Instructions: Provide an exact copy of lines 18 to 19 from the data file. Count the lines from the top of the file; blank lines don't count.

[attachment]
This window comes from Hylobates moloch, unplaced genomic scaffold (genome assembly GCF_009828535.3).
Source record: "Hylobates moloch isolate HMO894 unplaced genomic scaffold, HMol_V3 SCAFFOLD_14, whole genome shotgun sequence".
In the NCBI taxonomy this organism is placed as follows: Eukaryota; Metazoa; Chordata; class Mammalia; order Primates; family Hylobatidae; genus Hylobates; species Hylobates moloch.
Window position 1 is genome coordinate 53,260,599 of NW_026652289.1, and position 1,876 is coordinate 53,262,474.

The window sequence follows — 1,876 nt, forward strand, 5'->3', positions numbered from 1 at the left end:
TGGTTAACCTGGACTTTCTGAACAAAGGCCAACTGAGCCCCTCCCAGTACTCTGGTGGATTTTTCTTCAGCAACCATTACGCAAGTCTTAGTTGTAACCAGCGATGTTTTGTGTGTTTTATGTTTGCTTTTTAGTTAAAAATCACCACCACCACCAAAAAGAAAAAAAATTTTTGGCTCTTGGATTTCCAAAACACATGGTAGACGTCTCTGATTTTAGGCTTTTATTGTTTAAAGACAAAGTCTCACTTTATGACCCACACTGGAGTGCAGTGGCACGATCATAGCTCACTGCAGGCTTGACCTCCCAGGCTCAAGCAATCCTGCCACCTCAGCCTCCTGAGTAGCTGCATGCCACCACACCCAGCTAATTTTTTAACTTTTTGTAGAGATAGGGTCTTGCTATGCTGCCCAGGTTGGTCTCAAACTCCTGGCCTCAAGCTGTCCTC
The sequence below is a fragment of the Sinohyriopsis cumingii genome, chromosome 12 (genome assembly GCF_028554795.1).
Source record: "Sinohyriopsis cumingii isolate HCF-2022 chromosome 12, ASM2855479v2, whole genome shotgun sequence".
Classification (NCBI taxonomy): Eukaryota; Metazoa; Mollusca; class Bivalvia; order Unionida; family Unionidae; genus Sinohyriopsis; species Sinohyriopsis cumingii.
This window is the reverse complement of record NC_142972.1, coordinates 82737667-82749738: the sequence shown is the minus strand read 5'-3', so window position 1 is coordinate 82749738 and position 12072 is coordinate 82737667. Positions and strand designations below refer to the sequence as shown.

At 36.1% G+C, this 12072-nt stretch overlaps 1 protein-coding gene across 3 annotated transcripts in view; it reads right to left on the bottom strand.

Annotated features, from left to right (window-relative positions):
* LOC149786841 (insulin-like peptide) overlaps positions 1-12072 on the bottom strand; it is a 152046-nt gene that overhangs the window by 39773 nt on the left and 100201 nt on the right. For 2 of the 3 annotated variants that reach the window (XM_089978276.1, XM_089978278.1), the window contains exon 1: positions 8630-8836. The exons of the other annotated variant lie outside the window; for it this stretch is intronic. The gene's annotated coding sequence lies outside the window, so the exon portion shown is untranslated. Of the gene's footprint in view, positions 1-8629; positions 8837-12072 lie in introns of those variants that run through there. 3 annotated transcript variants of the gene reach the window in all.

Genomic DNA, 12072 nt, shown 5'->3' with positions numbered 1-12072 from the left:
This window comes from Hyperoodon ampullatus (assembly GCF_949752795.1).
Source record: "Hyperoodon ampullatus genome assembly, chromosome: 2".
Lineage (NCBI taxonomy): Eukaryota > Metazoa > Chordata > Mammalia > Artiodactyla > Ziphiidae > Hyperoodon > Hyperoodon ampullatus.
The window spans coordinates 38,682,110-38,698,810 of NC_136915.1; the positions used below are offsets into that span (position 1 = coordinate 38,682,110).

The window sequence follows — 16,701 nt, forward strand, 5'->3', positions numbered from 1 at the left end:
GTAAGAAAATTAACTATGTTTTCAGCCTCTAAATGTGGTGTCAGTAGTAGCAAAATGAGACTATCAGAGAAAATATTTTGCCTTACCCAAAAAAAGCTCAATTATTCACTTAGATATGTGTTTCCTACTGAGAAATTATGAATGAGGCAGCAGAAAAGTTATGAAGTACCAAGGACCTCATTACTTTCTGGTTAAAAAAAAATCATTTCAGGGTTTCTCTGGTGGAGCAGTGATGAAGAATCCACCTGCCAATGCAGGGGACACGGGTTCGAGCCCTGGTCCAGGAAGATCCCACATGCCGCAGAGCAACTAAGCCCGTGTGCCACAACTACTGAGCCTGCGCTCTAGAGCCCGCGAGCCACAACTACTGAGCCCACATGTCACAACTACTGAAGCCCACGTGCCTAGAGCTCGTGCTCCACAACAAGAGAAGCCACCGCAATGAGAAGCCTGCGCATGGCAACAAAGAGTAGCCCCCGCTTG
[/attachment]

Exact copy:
The window spans coordinates 38,682,110-38,698,810 of NC_136915.1; the positions used below are offsets into that span (position 1 = coordinate 38,682,110).

The window sequence follows — 16,701 nt, forward strand, 5'->3', positions numbered from 1 at the left end: